A Sense of Place, naturally speaking.
Albert Bierstadt (1830-1902), Among the Sierra Nevada, 1868.
oil on canvas, overall: 72 x 120 1/8 in. (183 x 305 cm) frame: 96 1/4 x 144 3/8 x 7 1/4 i
Smithsonian American Art Museum
Bequest of Helen Huntington Hull, granddaughter of William Brown Dinsmore, who acquired the painting in 1873 for "The Locusts," the family estate in Dutchess County, New York State. 1977.107.1
The Sierra Nevada was known from 1860s the as the "range of light,"when Bierstadt captured their prominence in this and several paintings done from his sketches, establishing a sense of their mass, change in relief, landscape features, and stunning vistas'
The above painting could also be called: "light dancing on water" is Shanto in native American languages.
Places | Places are geometric and have dimensions | Altered states of being | A field for a game
Not withstanding a problem with defining the word nature, the study of places involves crucial details where history, biology and geography converge. As with many details, important subjects cannot be ignored when considering the biological facets and geographical features that are foundations of comprehending how places are constructed and maintained by the organisms. In so doing living creatures help to construct and maintain the very living features that we use when distinguishing one terrain from another. For example, the chaparral forest differs from the grasslands due in large part by the way organisms compete and cooperate in these different terrains, even when the climate of these places may be the same.
California coastal chaparral, Madrone amidst rhododendron trees, contrasted with Oregon coastal rain-forest's timbered terrain.
Understanding ecological history and historical geography are basic bodies of knowledge for people to better comprehend a place, from an informative perspective. So too are maps, diaries, notebooks of naturalists; or the lives of artists and their paintings, photographers and their photography, film and video.
Both of these subjects approach natural history from meshing functional and spatial perspectives. That viewpoint informs and requires us to look carefully at the many definitions of nature. In coming to terms with variable and shifting definitions, an ecological imagination can help people to see how landscapes' many hidden facets influence settlement and how those occupations stimulate people to alter their behavior with respect to cherishing terrains.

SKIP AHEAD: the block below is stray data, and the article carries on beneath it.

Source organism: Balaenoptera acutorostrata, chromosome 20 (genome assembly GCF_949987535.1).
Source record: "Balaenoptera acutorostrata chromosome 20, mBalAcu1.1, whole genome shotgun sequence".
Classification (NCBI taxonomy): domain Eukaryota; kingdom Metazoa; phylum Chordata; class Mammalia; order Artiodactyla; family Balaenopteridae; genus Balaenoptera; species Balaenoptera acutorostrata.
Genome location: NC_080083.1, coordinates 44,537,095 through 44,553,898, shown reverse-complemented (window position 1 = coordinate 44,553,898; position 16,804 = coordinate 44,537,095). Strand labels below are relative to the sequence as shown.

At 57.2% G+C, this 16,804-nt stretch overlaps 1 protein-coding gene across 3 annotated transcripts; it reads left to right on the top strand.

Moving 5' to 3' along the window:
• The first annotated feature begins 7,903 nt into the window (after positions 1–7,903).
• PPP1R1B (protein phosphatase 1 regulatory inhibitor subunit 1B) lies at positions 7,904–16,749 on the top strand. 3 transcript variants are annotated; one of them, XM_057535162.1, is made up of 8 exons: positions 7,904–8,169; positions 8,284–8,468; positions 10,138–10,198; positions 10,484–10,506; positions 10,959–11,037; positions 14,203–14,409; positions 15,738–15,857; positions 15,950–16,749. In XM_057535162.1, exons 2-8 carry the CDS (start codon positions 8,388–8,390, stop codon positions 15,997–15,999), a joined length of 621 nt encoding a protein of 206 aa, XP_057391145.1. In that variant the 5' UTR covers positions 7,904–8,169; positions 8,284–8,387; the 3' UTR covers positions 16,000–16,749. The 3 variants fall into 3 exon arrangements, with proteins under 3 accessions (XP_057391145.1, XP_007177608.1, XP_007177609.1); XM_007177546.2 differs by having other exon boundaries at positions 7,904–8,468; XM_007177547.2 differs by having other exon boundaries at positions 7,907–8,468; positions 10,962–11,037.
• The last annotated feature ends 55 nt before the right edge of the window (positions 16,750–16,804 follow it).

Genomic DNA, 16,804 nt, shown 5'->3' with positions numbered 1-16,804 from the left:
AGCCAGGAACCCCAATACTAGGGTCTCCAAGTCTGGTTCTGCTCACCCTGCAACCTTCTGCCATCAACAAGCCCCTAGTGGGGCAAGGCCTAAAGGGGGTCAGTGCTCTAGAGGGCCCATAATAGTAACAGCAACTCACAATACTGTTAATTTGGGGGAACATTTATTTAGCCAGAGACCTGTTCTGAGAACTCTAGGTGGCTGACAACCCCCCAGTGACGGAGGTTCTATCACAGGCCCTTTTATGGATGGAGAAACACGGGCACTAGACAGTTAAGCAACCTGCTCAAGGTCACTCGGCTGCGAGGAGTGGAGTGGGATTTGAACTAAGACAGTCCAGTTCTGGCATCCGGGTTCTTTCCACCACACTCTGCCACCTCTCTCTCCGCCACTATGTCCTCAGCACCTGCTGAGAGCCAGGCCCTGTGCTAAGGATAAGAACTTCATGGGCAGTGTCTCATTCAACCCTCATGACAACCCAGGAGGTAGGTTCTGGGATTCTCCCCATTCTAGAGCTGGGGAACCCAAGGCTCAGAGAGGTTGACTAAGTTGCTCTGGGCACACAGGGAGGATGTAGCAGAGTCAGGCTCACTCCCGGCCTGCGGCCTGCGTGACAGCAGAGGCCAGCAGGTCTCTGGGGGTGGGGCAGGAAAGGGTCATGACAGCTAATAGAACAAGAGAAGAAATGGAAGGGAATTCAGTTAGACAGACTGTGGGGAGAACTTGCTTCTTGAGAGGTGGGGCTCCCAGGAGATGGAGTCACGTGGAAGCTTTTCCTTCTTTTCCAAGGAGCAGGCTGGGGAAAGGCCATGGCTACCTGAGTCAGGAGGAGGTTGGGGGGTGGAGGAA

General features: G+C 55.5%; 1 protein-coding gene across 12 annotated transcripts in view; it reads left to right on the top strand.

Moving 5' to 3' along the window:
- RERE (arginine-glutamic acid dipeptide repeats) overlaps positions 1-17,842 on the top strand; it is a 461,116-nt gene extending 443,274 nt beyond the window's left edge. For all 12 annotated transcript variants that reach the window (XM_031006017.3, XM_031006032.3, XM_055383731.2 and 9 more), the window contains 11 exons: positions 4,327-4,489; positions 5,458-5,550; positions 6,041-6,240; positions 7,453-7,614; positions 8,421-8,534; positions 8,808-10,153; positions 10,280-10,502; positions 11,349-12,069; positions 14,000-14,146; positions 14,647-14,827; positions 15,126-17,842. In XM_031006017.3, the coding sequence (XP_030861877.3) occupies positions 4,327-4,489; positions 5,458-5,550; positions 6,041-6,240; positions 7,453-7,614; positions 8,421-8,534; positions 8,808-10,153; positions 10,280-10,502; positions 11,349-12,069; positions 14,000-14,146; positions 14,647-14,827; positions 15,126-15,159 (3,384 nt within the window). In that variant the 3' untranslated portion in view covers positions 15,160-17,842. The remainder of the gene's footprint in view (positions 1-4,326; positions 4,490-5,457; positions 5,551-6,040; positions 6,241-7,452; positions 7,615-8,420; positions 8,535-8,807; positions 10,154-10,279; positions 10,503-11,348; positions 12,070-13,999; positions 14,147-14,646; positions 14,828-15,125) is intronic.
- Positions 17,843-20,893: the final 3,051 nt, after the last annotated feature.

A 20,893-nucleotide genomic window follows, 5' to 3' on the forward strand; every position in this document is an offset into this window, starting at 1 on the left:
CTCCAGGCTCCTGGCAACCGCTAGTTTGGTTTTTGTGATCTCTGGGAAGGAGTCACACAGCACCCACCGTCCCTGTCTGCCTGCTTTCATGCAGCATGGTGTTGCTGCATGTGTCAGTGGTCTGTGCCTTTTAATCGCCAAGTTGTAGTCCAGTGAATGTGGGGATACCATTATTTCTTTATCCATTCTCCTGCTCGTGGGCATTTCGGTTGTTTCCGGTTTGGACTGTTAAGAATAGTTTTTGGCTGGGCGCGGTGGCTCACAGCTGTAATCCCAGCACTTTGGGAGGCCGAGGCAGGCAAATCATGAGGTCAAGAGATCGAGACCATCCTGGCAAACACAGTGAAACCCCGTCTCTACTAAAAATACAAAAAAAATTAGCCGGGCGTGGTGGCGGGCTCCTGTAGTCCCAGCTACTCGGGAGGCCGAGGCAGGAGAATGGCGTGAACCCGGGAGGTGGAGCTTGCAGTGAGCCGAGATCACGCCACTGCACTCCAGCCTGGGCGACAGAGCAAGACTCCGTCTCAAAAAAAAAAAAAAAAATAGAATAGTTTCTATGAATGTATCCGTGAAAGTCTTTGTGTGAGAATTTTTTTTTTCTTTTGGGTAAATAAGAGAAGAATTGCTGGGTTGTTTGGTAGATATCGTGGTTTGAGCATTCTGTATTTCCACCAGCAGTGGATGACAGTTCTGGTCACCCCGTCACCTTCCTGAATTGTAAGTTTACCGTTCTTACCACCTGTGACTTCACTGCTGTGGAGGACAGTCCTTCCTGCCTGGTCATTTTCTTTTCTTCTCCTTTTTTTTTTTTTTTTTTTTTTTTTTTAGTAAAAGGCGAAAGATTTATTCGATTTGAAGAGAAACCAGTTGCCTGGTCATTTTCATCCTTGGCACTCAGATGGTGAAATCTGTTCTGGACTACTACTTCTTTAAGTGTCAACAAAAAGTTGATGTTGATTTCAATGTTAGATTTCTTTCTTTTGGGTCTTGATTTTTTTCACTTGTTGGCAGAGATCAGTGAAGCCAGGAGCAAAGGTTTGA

Doorway in Chaco Canyon, the nation's oldest & largest urban ruin.
Ancient origins of places as an ideal of reverence for sacred places.
American native peoples
The Grand Canyon
American scenery, appreciation of vistas in art.
Aldo Leopold's special place.
With respect to space from an artistic perspective, for example, Albert Bierstadt was a native of New Bedford Massachusetts, but studied in Düsseldorf, Germany from 1853 - 1855, having first seen the western US just before the Civil War (1860-61). His painting The Rocky Mountains was first exhibited in New York City, in 1863, to enthusiastic crowds and great fanfare. His artistic celebrity waned in the 1880s but he is credited with bringing the monumental landscape features of the nation's western states and territories to the attention of a wealthy, literate, urbane, and sophisticated, eastern audience.
Thus it is hard to sense the values of a place without seeing it and in the nineteenth century, before photography began to revolutionize landscape painting, works by artists such as Thomas Cole, Asher Brown Durand, Frederic Edwin Church, Martin Johnson Heade created an American landscape aesthetic. This movement to portray the varied places of the nation in their natural settings brought spiritual ideals and natural history together in the formation of a widespread and high regard for a sense of place. For the many citizens of the nation who could not actually experience the the West, these artists brought home the scope, scale and extent of the scenic beauty inherent in places of outstanding geographical and geological features. This was the period when certain western landscapes –noted for the value of their scenery– were being set aside for their scenic monumentality, role in protecting the watershed, or public use and enjoyment.
For instance, until Bierstadt's 1866 painting of Yosemite Valley, few if any of his fellow countrymen could have understood the many scenically derived reasons that Frederick Law Olmsted Sr. had suggested deserved protection and that the entire valley and forests should be protected. President Lincoln, in 1862 had granted to the state of California the core of Yosemite Valley as a preserve – to be protected for visitors to see such renowned scenic wonders of this place for all time.
The Rocky Mountains, Lander's Peak (1863), Metropolitan Museum of Art. New York City.
Index of subjects
Nature as viewed by other authorities
A Sensitivity to Places : AESS2014, Pace University, New York, June 14, 2014.
- A contemporary, modern view of natural components
- A Sense of Place and A Sense of time.
- Biomes explained.
- Marshes of the Ocean Shore, about our slow comprehension of nature
- Naturalist in Florida
- Natural assets, accounting for natural values
- Natural capital
- Nature's Geometry
- Productivity in nature
- Protecting nature
Equinox Moonrise over Penobscot Bay, Maine.
- Coastal nature
- Three authors with respect to place
- Three authors about ecology and topography
- Value of natural watersheds
- Values associated with landscape
- Planet Earth
- Defining what are places?
- reality versus the ideal
- Technological subjects
- Technology & alteration of nature
Further investigation reveals...
Terry T. Williams | Gerald Durrell | D. H. Lawrence | Arnold Pacey | Tim Radford | Norris Hundley | Mary Austin | John Wesley Powell | Wallace Stegner